WNR had its genesis in another conflict marked by ambiguity: Vietnam. During that war, Pacifica Radio provided a nightly war summary that was “far more informative and comprehensive than anything in the mainstream media,” recalled Gelber, a 60 Minutes producer and a member of the College’s Board of Managers.

Fast forward more than three decades to the war in Iraq, and, at least in one respect, the situation hadn’t changed. “I was frustrated by the quality and quantity of network coverage,” Gelber wrote in an e-mail. “I was pretty sure that students could come up with valuable information and important stories just by getting on the phone and calling pharmacists in Fallujah, hotel clerks in Baghdad, not to mention spokesmen at the Pentagon—and they did.”

But first, they had to learn how to produce a radio show. On a snowy weekend in January 2005, a dozen students worked with Gelber and three other professional journalists—including Paul Fischer, formerly of Pacifica Radio and CBS News—to create a pilot radio program.

Soon students were scouring on-line blogs and directories for English-speaking Iraqis to interview. Although their interviews with sources could occur only by phone, in some ways their professional counterparts in Baghdad had little advantage: Iraq had become so dangerous that western journalists were compelled to rely on Iraqis to do most of their on-the-ground reporting.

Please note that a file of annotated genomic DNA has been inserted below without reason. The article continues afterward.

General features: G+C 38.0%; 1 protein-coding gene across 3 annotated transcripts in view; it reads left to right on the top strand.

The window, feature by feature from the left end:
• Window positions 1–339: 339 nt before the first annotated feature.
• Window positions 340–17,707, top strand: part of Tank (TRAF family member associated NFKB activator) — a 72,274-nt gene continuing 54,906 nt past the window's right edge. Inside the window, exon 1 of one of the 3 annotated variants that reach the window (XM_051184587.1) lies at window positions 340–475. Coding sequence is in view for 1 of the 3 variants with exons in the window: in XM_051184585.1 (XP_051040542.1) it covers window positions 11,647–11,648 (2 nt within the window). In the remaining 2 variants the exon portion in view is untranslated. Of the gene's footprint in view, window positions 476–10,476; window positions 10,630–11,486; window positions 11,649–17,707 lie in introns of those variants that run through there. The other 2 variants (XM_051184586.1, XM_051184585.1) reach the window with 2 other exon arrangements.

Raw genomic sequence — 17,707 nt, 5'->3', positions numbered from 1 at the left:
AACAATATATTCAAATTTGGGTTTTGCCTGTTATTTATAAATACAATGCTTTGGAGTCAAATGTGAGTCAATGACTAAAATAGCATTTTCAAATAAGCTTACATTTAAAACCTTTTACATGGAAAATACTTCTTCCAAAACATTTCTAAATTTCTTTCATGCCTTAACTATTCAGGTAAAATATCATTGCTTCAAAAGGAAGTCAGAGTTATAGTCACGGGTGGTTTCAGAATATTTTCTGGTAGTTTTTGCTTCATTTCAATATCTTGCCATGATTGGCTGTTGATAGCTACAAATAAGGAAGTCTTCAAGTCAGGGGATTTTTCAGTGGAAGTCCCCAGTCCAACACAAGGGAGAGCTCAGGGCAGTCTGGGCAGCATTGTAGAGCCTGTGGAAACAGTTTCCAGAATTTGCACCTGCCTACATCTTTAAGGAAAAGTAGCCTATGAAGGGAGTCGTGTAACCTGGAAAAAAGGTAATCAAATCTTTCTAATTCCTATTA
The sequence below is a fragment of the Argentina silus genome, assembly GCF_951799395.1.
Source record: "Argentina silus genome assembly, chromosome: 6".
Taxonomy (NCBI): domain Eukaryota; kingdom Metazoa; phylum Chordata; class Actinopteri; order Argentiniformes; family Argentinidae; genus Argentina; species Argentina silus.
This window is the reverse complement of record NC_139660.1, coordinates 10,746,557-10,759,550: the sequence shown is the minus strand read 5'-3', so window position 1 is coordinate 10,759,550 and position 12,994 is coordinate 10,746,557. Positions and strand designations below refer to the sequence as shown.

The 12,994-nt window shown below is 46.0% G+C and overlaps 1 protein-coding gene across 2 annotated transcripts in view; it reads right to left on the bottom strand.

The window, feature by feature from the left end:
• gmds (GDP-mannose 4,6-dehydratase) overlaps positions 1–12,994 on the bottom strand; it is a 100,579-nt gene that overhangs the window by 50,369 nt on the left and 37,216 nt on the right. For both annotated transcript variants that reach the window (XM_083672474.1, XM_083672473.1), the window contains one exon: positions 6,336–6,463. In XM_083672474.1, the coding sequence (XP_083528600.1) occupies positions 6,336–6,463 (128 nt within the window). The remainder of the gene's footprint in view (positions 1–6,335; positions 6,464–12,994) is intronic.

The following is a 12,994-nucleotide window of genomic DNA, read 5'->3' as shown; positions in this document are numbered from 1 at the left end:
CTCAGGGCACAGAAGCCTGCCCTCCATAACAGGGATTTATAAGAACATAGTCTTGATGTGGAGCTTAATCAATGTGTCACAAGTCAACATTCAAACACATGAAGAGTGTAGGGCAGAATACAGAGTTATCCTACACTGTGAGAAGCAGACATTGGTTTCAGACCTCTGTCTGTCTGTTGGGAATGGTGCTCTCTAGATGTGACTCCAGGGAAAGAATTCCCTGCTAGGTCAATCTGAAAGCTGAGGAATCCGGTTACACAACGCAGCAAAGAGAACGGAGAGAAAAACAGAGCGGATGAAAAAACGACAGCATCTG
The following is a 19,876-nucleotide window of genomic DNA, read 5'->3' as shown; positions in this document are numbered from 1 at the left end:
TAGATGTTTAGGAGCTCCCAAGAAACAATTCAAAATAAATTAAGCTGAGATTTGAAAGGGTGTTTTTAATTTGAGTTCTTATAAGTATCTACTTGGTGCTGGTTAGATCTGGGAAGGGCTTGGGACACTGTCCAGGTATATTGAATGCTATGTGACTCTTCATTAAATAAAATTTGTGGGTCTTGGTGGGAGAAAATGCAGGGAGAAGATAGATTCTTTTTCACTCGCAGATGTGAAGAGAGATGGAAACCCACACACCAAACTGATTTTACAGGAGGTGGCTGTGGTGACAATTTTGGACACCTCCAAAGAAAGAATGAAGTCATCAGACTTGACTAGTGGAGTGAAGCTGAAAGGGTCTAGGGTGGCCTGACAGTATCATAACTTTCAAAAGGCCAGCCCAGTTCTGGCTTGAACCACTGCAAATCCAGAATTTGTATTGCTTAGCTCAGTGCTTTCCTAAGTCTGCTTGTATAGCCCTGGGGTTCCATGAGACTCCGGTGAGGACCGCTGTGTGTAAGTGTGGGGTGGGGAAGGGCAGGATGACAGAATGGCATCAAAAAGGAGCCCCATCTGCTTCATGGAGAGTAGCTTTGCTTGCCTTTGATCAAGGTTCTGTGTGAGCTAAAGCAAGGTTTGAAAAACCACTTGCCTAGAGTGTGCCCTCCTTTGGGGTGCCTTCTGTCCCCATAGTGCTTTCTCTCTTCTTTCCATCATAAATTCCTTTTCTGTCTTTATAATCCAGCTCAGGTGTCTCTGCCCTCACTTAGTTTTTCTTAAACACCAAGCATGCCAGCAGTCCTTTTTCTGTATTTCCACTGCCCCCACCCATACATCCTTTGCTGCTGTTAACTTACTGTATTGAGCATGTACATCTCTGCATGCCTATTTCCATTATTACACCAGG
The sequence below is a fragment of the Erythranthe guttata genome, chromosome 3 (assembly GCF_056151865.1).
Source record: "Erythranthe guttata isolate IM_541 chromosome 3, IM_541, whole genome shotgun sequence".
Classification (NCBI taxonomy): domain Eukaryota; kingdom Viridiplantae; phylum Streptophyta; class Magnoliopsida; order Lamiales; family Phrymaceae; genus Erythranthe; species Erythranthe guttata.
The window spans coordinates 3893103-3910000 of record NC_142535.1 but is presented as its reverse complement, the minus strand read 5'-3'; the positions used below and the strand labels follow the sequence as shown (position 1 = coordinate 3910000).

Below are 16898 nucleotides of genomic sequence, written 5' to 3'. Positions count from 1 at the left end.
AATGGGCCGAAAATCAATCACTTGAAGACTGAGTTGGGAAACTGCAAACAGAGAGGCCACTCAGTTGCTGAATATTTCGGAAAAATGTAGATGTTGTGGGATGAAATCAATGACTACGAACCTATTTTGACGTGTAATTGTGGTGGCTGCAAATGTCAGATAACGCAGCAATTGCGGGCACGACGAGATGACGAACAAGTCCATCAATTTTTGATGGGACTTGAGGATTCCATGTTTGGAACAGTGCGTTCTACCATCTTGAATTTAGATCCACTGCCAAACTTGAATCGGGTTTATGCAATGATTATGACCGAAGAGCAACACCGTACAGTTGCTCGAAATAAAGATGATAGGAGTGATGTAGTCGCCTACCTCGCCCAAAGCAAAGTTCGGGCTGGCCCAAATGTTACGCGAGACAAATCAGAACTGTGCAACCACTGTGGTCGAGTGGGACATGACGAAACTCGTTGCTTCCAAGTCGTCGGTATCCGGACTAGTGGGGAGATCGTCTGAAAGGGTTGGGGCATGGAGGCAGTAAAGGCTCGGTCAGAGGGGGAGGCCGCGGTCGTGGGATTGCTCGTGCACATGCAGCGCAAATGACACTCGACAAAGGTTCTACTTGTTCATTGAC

A hand-drawn map on the newsroom wall (above) competes for space with the foodstuffs needed to sustain the staff as it produces a weekly radio show about the wars in Iraq and Afghanistan.

During its first semester, War News Radio operated out of a tiny conference room in Trotter Hall, then shared space with the Swarthmore College Computer Society in Clothier Memorial Hall. In June 2005, it moved to its current home in Lodge 6. Because WNR’s soundproof room had not yet been built, students working on the show that summer sometimes made recordings in people’s cars because it was quieter there.

“The tough memories are good memories,” says Mann, a founding member of WNR and a religion major who is now a lobbyist in Washington, D.C. “We put in so many late nights that the recording track sometimes ended up being mostly laughter.”